Friday, December 13, 2019

How Should You Ask a Question of the I Ching?

Different western books and teachings on the I Ching tend to give different advice about how to phrase a question.  I have noted some people claiming that a "yes/no" style of question is really bad. However, I've also noted that those people tend to seem to want readings that are not very direct and straightforward, to leave them a lot of room to interpret the reading in the way they like. In other words, it seems to indicate a lack of trust in the I Ching.

In the Magician's I Ching, I point out that the question itself can be about almost anything, but that in fact in most cases (if it suits the question) it would be advisable to ask in a form where the answer could potentially be as simple as "yes/no" or "good/bad". That doesn't mean that the answer you'll receive will always be that simple, but it's good if you can allow it to be so.

For questions where a yes/no is not really a viable format, asking "should I do X" or "is it advisable to do y" are good questions.

Obviously, any way in which you ask can potentially generate a usable answer. But there are some ways to ask which could make it harder for you to obtain clarity.

For example, I do not advise "either/or" style questions being posited to the I Ching because those can on some occasions cloud the answer.

By either or I mean questions like "which of path A or path B is the best option for me"?

The reason phrasing a question in this way is a bit tricky is because first, you are not asking about one specific thing, so you might be inclined to direct the answer in the direction you would rather wish it was. This is not always a problem because sometimes the two paths are so different (if they were opposites for example, or had radically different characteristics) that you would not be able to just pick the side you like unless you were in deep denial. But when it's less clear a distinction between the two options, you might do some 'reading in' to the answer toward the direction you'd wish was best.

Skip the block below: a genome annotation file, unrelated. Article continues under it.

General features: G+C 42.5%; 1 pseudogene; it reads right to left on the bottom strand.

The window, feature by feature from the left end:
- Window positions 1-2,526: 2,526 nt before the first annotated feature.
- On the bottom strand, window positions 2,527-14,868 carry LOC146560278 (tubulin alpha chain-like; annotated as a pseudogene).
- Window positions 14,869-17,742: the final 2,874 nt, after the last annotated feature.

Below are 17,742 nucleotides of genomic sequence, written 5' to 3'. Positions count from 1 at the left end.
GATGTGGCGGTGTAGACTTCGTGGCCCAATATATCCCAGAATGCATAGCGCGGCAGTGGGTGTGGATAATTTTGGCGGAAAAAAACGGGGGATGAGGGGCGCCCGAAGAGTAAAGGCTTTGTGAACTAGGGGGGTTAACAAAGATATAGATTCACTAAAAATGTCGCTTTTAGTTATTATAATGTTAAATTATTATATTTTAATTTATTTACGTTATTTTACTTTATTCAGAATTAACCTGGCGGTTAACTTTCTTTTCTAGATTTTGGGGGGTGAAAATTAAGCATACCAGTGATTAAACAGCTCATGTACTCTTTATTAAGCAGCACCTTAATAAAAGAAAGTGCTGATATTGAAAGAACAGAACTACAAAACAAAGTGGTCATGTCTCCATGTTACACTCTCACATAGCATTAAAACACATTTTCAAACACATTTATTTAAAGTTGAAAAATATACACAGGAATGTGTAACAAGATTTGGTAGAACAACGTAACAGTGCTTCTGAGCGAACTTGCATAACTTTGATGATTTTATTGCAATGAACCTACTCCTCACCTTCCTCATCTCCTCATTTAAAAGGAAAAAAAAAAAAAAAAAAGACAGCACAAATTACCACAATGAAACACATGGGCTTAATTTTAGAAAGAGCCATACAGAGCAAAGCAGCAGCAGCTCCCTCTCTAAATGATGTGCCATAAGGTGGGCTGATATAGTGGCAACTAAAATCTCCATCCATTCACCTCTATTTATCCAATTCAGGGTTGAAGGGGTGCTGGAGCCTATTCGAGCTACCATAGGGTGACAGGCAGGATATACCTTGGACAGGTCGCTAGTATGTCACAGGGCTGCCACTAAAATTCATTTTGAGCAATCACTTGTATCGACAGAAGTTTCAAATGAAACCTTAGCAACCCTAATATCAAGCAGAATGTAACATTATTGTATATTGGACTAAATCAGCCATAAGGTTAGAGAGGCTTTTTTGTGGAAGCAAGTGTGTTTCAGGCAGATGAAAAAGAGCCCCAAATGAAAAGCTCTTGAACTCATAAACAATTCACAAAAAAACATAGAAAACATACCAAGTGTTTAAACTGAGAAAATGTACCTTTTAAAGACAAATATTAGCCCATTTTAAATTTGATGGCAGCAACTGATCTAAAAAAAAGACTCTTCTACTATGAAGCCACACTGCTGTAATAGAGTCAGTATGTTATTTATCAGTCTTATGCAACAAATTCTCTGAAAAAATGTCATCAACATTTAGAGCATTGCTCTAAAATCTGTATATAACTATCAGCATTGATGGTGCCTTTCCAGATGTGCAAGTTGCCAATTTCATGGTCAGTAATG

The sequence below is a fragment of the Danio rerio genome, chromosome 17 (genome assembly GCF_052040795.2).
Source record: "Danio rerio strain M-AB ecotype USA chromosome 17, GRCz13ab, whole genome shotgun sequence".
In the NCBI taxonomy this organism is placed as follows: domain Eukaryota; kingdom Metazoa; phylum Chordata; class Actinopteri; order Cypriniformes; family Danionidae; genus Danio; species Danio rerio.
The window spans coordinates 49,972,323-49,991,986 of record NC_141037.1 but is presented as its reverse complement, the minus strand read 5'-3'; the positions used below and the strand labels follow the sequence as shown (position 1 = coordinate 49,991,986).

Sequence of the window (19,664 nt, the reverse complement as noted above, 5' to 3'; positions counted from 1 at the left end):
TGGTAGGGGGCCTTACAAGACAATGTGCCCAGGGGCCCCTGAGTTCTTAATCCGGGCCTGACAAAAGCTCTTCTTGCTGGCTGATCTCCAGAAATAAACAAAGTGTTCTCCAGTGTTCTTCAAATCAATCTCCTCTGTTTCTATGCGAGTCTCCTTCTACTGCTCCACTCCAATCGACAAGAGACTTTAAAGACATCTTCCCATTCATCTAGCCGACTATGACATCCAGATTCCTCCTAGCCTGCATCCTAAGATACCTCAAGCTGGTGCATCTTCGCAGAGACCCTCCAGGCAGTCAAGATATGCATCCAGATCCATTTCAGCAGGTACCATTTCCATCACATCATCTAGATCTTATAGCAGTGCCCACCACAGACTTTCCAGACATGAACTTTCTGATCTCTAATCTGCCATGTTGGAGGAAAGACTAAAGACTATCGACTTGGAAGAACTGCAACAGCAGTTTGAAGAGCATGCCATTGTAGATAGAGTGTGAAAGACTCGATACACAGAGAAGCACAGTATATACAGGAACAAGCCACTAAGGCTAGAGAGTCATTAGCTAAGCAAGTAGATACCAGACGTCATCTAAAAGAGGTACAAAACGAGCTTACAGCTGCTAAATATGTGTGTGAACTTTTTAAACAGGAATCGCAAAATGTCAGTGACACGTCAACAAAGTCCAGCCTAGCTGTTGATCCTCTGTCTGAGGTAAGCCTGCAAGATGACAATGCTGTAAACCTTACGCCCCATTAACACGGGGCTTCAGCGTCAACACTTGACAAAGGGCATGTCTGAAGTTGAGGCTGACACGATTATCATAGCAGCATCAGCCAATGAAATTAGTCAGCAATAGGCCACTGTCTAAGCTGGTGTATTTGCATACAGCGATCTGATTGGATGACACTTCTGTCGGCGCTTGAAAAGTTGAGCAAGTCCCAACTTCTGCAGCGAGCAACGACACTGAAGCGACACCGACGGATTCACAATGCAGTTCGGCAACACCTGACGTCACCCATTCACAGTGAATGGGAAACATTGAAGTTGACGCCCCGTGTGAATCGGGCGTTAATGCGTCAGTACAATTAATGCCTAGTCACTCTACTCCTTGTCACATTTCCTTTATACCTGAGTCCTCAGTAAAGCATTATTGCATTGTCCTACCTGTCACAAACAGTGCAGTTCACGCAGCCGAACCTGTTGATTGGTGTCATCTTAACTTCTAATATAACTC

Second, because sometimes there is a tendency for the results to just be muddled and unclear in a casting question like this.

Third, because this doesn't easily leave open the possibility for an option C, or option D, etc.  Again, this isn't always a problem, but when you ask a question in this way you are still predirecting the I Ching to choose between only a set number of options which are what you can foresee, rather than opening to the possibility that something else could be foreseen.

In situations like this, it is sometimes better to either ask a broader question (how should I approach the overall situation? What is the best course of action in general? etc), or to ask more than one specific question (i.e. first asking "what would be the best way to approach option A" and then "what would be the best way to approach option B", and compare).